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S’pore Fringe Fest’ celebrates 10th year with the ‘People’

SINGAPORE — The M1 Singapore Fringe Festival turns 10 next year and it will celebrate the milestone with the people. Thematically, anyway.

SINGAPORE — The M1 Singapore Fringe Festival turns 10 next year and it will celebrate the milestone with the people. Thematically, anyway.

Revolving around the theme Art & The People, the 2014 edition will run from Jan 8 to 19 and features 15 works from six countries.

Organisers The Necessary Stage (TNS) have knocked down ticket prices for performances, from the usual S$30 to S$19 (M1 customers are entitled to a 20 per cent discount too).

“It’s the lowest we’ve had for performances. We just want to celebrate with the audiences — and what better way to make it more accessible by lowering the price,” said festival manager Melissa Lim.

Highlights for next year include: Singapore theatre company Nine Years Theatre and its Mandarin adaptation of Henrik Ibsen’s An Enemy Of The People; Three Fingers Below The Knee by Portuguese group Mundo Perfeito, which looks at the history of theatre censorship in Portugal; and Japanese artist Hiroshi Sunairi’s Majulah Singapura, an exhibition featuring seedlings of Hibaku trees, which survived the Hiroshima atom bombings.

The line-up also includes a number of specially-commissioned works from Singapore, among them, The Mountain, a work touching on global warming — based on a short story by Amitav Ghosh — by new collective The Art Of Strangers; Joget, Abang, Joget (Dance, Darling, Dance) by ponggurl, an art series helmed by The Substation artistic director and performance artist Noor Effendy Ibrahim; artist Alecia Neo’s Unseen, a multi-media installation of photographic sculptures related to the visually impaired and the blind; and new media artist Ong Kian Peng’s The Face Daily, a fictional daily newspaper sourced from Facebook feeds;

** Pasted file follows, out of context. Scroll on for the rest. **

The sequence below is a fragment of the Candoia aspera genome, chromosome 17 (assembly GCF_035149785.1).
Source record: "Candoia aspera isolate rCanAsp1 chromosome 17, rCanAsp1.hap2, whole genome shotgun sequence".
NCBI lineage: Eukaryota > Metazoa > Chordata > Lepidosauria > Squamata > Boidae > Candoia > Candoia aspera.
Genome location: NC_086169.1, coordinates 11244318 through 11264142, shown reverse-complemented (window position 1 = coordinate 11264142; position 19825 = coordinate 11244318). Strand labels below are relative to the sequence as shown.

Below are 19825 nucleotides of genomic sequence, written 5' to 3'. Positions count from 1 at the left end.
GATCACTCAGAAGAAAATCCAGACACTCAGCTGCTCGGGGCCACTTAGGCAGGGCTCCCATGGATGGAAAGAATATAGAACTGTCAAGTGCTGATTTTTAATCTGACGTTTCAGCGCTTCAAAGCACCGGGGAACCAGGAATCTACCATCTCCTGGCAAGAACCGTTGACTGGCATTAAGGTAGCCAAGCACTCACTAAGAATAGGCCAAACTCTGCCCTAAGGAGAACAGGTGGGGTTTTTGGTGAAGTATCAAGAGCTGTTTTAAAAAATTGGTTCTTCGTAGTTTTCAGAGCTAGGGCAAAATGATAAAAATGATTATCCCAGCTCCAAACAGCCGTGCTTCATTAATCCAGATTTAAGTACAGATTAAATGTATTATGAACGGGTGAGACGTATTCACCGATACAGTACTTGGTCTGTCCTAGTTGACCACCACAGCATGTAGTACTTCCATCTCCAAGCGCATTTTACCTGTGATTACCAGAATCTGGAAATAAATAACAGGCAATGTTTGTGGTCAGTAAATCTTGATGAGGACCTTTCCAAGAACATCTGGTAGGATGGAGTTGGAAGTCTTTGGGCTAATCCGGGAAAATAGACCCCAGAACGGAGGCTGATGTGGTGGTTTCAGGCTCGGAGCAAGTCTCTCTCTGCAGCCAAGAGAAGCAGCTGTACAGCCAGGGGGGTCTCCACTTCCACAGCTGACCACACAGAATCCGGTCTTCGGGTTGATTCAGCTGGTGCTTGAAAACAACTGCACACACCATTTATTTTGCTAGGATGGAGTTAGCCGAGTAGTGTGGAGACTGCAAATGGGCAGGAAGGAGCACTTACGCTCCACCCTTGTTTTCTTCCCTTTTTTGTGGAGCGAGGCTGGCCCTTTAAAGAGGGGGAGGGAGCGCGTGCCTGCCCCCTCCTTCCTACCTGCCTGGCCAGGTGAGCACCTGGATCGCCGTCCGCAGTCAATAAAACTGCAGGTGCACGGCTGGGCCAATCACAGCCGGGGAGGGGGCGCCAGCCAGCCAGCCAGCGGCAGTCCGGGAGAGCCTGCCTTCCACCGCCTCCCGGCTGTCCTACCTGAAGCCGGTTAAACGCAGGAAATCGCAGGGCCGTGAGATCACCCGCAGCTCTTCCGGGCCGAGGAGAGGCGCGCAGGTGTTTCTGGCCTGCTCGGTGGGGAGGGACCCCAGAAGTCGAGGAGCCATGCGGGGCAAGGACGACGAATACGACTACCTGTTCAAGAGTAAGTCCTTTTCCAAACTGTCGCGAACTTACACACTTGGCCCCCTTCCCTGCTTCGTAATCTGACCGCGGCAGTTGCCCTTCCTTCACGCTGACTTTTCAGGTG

TNS’ very own Theatre For Seniors will have a free forum theatre show, Take Me Or Leave Me!.

The festival is also bringing back a couple of shows: TNS’ Best Of, a one-woman monologue by Siti Khalijah, which was staged earlier this year; and Peer Pleasure — revived from the festival’s earlier incarnation, the M1 Youth Connection — which features works from schools. Next year’s edition will include productions from St Andrew’s Secondary School, Yio Chu Kang Secondary School, Deyi Secondary School, St Anthony’s Canossian Secondary School, St Joseph’s Institution and Chung Cheng High School.

“Here are six short works enthusiastically put together for the Singapore Youth Festival 2013 but were not shown to the public. To showcase their efforts, recognises the fact that the love for theatre needs to be nurtured from a young age,” said festival co-artistic director Alvin Tan.

While the Fringe Fest has previously courted some “controversial” moments such as the Complaints Choir in 2008 and a forums featuring political detainees in 2006, it was all been worth it, said Lim.

“We’ve seen our audiences grow and develop. We’ve featured new, untested artists and welcomed returning ones. We’ve had sponsors sticking with us through the decade, and were one of the first to venture into heavy viral and online marketing.

“Perhaps the Fringe also serves to remind folks that it is possible to run a grassroots-led arts festival professionally, but only if you have support and trust from the grassroots,” she said.

The M1 Singapore Fringe Festival runs from Jan 8 to 19, 2014. For more information, visit

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